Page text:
Netflix Film’s Removal Shows Power of India’s Hindu Right Wing

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The movie “Annapoorani” was about a female chef overcoming caste prejudice. Hindu activists said it hurt their feelings.

The trailer for “Annapoorani: The Goddess of Food” promised a sunny if melodramatic story of uplift in a south Indian temple town. A priest’s daughter enters a cooking tournament, but social obstacles complicate her inevitable rise to the top. Annapoorani’s father, a Brahmin sitting at the top of Hindu society’s caste ladder, doesn’t want her to cook meat, a taboo in their lineage. There is even the hint of a Hindu-Muslim romantic subplot.

On Thursday, two weeks after the movie premiered, Netflix abruptly pulled it from its platform. An activist, Ramesh Solanki, a self-described “very proud Hindu Indian nationalist,” had filed a police complaint arguing that the film was “intentionally released to hurt Hindu sentiments.” He said it mocked Hinduism by “depicting our gods consuming nonvegetarian food.”

The production studio quickly responded with an abject letter to a right-wing group linked to the government of Prime Minister Narendra Modi, apologizing for having “hurt the religious sentiments of the Hindus and Brahmins community.” The movie was soon removed from Netflix both in India and around the world, demonstrating the newfound power of Hindu nationalists to affect how Indian society is depicted on the screen.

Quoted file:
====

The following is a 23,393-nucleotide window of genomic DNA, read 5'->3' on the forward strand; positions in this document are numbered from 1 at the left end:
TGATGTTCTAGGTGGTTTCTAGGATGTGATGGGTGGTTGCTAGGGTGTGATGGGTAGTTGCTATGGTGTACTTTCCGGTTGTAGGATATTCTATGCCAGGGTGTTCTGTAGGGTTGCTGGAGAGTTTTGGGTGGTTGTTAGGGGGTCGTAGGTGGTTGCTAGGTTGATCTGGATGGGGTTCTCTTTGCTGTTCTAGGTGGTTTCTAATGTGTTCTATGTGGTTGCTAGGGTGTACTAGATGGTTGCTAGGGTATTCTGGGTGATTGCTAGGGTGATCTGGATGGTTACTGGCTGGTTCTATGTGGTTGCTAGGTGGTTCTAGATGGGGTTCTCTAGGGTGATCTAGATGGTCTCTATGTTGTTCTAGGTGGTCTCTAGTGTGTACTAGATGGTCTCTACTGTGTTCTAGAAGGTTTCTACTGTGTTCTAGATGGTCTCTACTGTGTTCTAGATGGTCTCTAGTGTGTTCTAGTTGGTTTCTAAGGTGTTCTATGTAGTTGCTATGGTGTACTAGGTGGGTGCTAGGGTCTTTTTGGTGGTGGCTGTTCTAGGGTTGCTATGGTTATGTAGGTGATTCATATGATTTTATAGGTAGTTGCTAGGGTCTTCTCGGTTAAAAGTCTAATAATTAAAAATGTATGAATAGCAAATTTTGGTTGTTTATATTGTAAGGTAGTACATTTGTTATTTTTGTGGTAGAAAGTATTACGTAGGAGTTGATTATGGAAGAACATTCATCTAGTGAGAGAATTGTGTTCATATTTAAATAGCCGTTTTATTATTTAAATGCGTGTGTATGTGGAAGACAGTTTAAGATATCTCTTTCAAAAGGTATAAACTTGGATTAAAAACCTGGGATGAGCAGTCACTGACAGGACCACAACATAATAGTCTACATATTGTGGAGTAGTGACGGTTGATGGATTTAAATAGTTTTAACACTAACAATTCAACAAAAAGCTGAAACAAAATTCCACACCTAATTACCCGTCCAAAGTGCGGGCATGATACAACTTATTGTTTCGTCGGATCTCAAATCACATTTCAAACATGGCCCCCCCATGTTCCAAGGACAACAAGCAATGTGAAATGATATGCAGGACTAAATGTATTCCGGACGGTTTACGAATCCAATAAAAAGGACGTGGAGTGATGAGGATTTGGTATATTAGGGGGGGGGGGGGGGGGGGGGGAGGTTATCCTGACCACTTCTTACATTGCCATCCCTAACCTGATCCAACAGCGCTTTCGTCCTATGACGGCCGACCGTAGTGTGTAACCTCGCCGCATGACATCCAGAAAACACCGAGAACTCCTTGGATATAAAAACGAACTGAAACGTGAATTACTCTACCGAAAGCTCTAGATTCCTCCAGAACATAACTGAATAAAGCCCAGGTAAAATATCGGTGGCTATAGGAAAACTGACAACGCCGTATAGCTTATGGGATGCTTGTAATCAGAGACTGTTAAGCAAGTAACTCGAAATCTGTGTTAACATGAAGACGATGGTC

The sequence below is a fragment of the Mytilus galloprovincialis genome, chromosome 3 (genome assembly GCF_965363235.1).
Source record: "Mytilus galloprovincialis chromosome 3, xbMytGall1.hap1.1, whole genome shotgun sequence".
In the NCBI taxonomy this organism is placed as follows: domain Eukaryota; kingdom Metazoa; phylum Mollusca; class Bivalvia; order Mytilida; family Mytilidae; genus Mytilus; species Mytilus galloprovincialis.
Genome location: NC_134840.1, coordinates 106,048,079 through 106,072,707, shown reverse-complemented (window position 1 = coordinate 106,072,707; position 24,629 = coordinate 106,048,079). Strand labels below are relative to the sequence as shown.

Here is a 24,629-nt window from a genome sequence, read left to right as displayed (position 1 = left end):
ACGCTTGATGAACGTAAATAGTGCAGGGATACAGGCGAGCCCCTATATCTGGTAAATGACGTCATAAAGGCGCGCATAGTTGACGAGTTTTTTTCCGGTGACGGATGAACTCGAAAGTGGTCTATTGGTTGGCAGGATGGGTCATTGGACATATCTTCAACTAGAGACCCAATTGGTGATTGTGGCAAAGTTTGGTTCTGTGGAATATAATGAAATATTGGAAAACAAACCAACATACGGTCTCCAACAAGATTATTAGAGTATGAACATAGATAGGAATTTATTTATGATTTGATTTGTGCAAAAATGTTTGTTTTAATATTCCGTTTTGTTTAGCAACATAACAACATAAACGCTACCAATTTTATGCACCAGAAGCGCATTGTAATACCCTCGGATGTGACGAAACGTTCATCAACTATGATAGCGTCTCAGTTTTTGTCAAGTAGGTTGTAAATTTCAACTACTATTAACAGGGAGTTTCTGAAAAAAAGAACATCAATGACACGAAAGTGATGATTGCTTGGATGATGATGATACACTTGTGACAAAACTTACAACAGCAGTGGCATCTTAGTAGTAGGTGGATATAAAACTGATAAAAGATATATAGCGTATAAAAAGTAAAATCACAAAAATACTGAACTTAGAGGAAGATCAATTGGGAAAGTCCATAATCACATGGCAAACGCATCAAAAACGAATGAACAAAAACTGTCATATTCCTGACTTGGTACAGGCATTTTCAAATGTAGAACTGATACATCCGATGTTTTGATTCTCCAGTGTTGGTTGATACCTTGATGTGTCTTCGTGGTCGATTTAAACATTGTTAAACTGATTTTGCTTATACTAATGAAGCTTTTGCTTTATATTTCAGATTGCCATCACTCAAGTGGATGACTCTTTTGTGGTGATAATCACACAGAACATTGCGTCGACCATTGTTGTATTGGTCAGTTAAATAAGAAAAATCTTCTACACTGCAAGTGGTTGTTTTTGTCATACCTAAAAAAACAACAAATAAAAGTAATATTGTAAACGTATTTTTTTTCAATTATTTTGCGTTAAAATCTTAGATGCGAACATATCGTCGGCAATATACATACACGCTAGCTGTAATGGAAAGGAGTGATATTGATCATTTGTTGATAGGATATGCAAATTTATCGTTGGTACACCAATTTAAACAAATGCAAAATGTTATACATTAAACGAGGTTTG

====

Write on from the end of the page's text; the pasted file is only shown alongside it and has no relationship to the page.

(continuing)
Nilesh Krishnaa, the movie’s writer and director, tried to anticipate the possibility of offending some of his fellow Indians. Food, Brahminical customs and especially Hindu-Muslim relations are all part of a third rail that has grown more powerfully electrified during Mr. Modi’s decade in power. But, Mr. Krishnaa told an Indian newspaper in November, “if there was something disturbing communal harmony in the film, the censor board would not have allowed it.”

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